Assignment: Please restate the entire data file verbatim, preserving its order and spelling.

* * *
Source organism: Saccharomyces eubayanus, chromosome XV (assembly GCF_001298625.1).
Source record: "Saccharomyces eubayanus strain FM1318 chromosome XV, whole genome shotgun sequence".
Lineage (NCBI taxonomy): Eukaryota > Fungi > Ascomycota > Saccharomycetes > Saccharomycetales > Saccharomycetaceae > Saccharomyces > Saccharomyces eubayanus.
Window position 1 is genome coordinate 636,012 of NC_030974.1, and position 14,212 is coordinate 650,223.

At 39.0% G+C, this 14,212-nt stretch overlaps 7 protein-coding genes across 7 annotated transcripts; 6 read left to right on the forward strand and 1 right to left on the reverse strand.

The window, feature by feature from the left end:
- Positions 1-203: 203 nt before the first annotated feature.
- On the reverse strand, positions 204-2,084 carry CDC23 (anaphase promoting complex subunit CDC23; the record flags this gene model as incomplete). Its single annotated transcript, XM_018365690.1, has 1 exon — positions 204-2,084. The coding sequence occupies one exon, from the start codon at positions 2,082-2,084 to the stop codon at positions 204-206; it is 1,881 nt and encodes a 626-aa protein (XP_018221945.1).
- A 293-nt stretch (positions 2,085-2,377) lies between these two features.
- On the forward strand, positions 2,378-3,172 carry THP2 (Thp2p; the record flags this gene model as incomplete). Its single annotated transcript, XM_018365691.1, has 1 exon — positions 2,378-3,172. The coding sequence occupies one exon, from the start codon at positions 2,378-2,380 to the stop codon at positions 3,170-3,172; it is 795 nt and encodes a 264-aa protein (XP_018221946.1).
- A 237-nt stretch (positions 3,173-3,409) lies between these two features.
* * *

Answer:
Source organism: Saccharomyces eubayanus, chromosome XV (assembly GCF_001298625.1).
Source record: "Saccharomyces eubayanus strain FM1318 chromosome XV, whole genome shotgun sequence".
Lineage (NCBI taxonomy): Eukaryota > Fungi > Ascomycota > Saccharomycetes > Saccharomycetales > Saccharomycetaceae > Saccharomyces > Saccharomyces eubayanus.
Window position 1 is genome coordinate 636,012 of NC_030974.1, and position 14,212 is coordinate 650,223.

At 39.0% G+C, this 14,212-nt stretch overlaps 7 protein-coding genes across 7 annotated transcripts; 6 read left to right on the forward strand and 1 right to left on the reverse strand.

The window, feature by feature from the left end:
- Positions 1-203: 203 nt before the first annotated feature.
- On the reverse strand, positions 204-2,084 carry CDC23 (anaphase promoting complex subunit CDC23; the record flags this gene model as incomplete). Its single annotated transcript, XM_018365690.1, has 1 exon — positions 204-2,084. The coding sequence occupies one exon, from the start codon at positions 2,082-2,084 to the stop codon at positions 204-206; it is 1,881 nt and encodes a 626-aa protein (XP_018221945.1).
- A 293-nt stretch (positions 2,085-2,377) lies between these two features.
- On the forward strand, positions 2,378-3,172 carry THP2 (Thp2p; the record flags this gene model as incomplete). Its single annotated transcript, XM_018365691.1, has 1 exon — positions 2,378-3,172. The coding sequence occupies one exon, from the start codon at positions 2,378-2,380 to the stop codon at positions 3,170-3,172; it is 795 nt and encodes a 264-aa protein (XP_018221946.1).
- A 237-nt stretch (positions 3,173-3,409) lies between these two features.